For Mark Roberts’ Use: During times of emergency or pressing health concerns, many will find themselves in a rush to consider estate planning decisions. We want to stress that ideally, you will have taken the time to carefully consider your options and draft a complete estate plan with a qualified attorney before an emergency situation strikes.
However, that is not always the case, and so you might find yourself making critical decisions under pressure.
Get your documents in place as early as possible. If you don’t have an estate plan in place, a loved one would need to petition the court for conservatorship in order to make important financial or healthcare decisions on your behalf. This process can be time-consuming and difficult during an already stressful time. And, as we’ve seen recently in some states, courts sometimes close during a national emergency.
Make decisions for your loved ones. You will want to update beneficiary forms for items like your bank accounts, life insurance policies, and retirement accounts. If you have minor children, grandchildren, or an adult child for whom you still provide care, you need to appoint a guardian for the event that you are ill in the hospital or pass away.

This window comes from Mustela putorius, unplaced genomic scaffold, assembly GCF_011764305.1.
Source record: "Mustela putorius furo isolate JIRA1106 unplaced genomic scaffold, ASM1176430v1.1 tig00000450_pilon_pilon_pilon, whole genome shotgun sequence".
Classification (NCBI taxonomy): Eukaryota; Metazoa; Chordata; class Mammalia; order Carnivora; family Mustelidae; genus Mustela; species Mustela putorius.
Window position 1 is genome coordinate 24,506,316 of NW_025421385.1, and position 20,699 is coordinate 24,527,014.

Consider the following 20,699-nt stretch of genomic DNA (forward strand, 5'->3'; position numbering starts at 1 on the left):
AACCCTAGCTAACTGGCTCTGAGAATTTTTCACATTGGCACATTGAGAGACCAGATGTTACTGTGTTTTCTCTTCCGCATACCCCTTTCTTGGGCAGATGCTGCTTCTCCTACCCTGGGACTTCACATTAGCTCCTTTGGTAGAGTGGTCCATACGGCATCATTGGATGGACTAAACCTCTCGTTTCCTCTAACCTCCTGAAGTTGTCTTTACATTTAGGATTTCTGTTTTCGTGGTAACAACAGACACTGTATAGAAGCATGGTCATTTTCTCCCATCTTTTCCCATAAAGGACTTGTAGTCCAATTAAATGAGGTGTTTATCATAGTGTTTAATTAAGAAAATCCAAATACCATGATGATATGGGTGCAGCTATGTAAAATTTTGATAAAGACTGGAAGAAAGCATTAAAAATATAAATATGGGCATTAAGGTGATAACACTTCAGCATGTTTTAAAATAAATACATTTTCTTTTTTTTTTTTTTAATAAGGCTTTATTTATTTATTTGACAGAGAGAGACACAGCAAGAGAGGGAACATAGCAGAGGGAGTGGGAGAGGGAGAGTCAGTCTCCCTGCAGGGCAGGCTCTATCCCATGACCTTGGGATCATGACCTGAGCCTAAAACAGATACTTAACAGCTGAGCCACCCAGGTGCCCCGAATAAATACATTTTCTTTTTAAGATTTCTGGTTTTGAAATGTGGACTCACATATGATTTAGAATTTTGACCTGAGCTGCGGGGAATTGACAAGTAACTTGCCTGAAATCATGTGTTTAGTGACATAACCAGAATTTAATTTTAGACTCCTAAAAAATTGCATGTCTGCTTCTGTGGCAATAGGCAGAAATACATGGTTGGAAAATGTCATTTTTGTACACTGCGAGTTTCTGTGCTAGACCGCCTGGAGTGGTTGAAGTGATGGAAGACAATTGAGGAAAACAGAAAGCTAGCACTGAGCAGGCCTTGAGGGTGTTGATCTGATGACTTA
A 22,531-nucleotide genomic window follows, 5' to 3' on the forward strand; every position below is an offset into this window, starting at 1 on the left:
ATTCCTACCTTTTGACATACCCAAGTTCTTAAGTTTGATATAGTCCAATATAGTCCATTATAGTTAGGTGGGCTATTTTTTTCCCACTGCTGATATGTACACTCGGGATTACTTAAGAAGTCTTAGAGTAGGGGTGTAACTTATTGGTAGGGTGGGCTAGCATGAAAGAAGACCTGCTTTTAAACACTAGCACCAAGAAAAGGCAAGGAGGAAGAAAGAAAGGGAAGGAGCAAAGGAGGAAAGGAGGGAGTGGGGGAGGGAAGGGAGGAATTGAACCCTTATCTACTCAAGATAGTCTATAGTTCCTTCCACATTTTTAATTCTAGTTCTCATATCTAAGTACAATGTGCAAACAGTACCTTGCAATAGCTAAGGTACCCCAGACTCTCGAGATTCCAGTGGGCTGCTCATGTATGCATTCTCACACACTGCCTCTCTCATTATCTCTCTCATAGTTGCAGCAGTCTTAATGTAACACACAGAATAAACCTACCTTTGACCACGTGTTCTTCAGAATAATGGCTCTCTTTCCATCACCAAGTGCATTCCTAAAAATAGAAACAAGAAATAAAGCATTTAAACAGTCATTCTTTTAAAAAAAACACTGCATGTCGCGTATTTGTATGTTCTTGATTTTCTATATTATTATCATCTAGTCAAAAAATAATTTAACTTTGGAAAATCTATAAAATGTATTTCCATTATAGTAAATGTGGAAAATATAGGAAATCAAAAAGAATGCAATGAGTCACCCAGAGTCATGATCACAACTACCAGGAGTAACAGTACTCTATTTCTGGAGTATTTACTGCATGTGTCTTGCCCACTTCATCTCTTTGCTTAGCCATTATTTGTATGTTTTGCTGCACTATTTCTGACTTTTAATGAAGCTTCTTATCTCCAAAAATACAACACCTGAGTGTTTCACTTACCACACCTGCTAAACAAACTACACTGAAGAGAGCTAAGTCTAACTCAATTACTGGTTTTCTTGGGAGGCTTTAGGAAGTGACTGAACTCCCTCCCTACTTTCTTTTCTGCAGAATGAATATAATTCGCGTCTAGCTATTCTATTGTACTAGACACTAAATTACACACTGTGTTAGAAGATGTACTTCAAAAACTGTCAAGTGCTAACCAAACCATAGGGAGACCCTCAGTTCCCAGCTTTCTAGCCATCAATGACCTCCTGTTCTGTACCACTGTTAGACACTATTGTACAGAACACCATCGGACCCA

Make decisions for yourself, too. Estate planning isn’t all about what happens after you’re gone. You should also craft a plan to protect your financial and health interests in the event that you’re incapacitated by illness or injury. Sometimes incapacitation is temporary, so we want to be sure that important decisions are made according to your wishes. Appointing a power of attorney for finances, as well as one for healthcare decisions, can help to meet those goals.
If you’re a business owner, you might also want to appoint a power of attorney to care for your business matters at this time.
Give us a call. We can consult with you on the financial end of things, and help you make decisions to protect your interests as well as your beneficiaries. You can take these suggestions to your estate planning attorney.